Radio Industry Question: Web Site or Presence?
Communicating in today's digital world demands being online. Whether your choice is to use the web as a primary or secondary communicative tool depends on where you start. It's obvious that in the broadcast radio industry your main programming is transmitted by antenna. If you run an online radio station your concerns are in the stream.
The more I look, the more I'm a believer in the need for a less-complex web site.
"The majority of the radio industry only requires a web presence to be effective. The cost of building an interactive web site will never be recouped in any but the largest markets..."
As a thought starter, what is it that you need to accomplish and how much digital real estate is required? To follow up, how much money is available to build what are considered essential online
elements? And, should it be at the expense of your audio programming?
, etc, and not having the time to learn new software languages quickly gaining steam - HTML5
, as examples - just what fee do you believe a software writer will demand for what you envision?
We know of the knowledgeable cousin and the types of web sites produced thereby. We're also pretty familiar with folks who've tackled WordPress, the one-style-fits-all web site construction tool. (The online radio industry is filled with WordPress web sites, most of which lack a User Interface featuring easy navigation and functionality.)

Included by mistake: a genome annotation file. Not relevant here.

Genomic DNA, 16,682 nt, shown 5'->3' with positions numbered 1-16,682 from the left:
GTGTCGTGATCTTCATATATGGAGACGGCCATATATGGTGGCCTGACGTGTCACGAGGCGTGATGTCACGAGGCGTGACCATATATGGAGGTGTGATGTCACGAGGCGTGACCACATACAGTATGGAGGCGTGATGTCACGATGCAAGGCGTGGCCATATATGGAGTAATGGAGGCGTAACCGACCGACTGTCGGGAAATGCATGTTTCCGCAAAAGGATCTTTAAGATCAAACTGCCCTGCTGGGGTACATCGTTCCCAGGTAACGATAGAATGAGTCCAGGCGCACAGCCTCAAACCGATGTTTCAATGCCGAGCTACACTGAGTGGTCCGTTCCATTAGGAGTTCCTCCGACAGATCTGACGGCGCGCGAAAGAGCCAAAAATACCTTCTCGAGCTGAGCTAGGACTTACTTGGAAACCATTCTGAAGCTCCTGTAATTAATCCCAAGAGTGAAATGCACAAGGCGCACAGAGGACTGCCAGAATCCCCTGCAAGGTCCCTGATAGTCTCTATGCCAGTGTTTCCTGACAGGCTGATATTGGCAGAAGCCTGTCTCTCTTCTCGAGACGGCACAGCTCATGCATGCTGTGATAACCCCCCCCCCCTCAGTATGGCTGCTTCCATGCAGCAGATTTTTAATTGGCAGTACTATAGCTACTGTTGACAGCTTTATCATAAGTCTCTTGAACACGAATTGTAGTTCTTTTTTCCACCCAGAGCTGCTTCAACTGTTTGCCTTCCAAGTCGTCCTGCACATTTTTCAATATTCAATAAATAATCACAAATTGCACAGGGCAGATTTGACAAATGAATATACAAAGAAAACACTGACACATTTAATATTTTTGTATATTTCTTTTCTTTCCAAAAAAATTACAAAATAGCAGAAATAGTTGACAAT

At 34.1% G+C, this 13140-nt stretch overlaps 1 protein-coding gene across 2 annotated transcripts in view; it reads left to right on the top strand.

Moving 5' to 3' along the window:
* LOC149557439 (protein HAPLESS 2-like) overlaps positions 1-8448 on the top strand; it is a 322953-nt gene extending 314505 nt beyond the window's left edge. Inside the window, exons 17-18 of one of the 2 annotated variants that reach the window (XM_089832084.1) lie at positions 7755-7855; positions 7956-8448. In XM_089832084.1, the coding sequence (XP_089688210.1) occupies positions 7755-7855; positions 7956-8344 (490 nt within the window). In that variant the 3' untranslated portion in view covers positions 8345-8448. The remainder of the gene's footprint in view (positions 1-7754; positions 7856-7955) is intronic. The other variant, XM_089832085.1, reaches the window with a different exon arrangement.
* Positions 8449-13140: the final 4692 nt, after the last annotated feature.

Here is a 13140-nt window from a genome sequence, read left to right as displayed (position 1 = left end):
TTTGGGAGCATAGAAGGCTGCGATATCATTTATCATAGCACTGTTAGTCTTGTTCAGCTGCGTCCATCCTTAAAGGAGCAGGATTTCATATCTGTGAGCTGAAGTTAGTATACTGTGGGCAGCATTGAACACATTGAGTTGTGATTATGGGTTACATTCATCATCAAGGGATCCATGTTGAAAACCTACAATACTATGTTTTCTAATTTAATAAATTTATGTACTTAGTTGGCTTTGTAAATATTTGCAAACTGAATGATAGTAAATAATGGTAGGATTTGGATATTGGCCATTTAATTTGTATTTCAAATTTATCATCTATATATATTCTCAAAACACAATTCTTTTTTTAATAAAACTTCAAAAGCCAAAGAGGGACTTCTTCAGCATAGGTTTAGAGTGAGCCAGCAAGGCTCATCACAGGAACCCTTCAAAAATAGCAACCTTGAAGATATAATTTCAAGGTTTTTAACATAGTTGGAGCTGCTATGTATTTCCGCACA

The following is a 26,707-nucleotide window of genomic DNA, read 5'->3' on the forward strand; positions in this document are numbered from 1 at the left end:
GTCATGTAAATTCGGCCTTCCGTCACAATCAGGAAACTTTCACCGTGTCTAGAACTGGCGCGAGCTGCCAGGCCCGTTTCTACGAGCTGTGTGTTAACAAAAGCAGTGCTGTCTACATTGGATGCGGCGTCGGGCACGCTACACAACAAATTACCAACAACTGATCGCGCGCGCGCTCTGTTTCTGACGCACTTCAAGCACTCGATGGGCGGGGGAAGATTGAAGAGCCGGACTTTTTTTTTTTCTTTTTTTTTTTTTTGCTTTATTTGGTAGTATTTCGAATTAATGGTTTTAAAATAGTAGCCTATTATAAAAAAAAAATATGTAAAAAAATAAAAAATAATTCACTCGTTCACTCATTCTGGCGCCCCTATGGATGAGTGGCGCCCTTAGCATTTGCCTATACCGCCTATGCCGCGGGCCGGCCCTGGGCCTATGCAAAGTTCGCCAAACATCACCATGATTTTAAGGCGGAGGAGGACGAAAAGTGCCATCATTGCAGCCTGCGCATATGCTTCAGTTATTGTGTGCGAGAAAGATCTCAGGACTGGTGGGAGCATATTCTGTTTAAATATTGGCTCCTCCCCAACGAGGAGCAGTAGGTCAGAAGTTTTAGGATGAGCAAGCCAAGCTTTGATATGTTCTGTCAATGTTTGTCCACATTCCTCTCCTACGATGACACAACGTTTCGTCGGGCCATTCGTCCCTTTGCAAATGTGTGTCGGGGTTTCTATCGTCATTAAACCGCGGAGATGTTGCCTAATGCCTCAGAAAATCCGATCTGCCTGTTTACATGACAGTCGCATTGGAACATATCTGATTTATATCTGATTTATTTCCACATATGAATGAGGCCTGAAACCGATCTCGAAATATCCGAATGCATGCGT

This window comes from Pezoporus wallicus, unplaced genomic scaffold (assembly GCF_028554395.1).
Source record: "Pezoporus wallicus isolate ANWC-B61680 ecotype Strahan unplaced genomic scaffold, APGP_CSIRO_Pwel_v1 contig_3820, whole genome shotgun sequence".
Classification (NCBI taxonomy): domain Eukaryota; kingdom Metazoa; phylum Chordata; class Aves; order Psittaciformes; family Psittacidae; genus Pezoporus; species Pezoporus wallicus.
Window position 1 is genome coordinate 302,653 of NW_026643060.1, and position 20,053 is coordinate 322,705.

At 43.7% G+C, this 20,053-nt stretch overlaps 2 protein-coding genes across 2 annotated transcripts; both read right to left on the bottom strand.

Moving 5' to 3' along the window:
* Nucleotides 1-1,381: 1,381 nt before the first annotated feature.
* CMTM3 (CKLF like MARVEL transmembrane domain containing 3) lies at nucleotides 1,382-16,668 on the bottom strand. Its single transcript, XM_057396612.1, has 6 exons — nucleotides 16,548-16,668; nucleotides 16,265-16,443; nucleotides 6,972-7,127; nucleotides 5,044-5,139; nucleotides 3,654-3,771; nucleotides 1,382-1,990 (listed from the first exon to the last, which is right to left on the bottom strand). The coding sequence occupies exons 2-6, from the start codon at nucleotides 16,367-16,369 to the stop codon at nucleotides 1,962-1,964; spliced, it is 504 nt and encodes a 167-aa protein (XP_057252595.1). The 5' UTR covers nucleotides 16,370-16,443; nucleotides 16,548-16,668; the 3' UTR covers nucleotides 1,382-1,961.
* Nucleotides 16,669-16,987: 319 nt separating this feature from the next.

Artists have used WordPress, too. But this group has mostly flourished sticking to the MySpace, Facebook, SoundCloud, and a few dozen other music-oriented services - all of which limit the flexibility offered since what's there is all that's needed.
In most cases, the radio industry has gone overboard on what is put online; bloated designs seem the norm - throwing as much content at the visitor as can be stuck on an unlimited page. Maintaining these types of web sites is complex, as evidenced by so many radio stations having blank "event" pages that if it weren't sad it would be funny.
It's time to rethink what goes online, to reevaluate the needs and depth offered visitors to a radio web site.
I've been changing my opinion over the last couple of years to where now I'm inclined to think radio industry web sites need to be relegated to a web presence - a page or two, and no more.
Placing this week's listing of stations at RadioRow
gave two good examples of radio stations with a web presence
, not a web site: SHradio
and SH Rock
. They are not owned by the same person. The first is a community station in South Holland, Lincolnshire UK. The other is based in Hammonton, New Jersey. Both exist as sound that's supported by a web presence
. They are NOT web sites with streams, and that's an important distinction.
Consider your web site or web presence? If it's the former, is it there as a functional part of what you are trying to accomplish or merely an aggregate of pages that are difficult to maintain?
The majority of the radio industry only requires a web presence to be effective. The cost of building an interactive web site will never be recouped in any but the largest markets, unless you get that knowledgeable cousin to throw one together for you - and we all know what that's probably going to look like.
Listening to audio online is moving to a small screen environment. It's time for the design that you wrap around your radio station's sound to follow suit.
Today's indie artist introduction is to...
We listen for songs that evoke emotion; fast, slow, female, male, group, it doesn't matter. When an artist has the power to please, they should be given a chance to be heard.
Give Kotadama's "One More Time" a listen
Add it to your playlist, free!
Such is the new world of music distribution.
It's time internet radio programmers reach into a huge pile of untapped talent.
It is here where new hit songs will increasingly be found.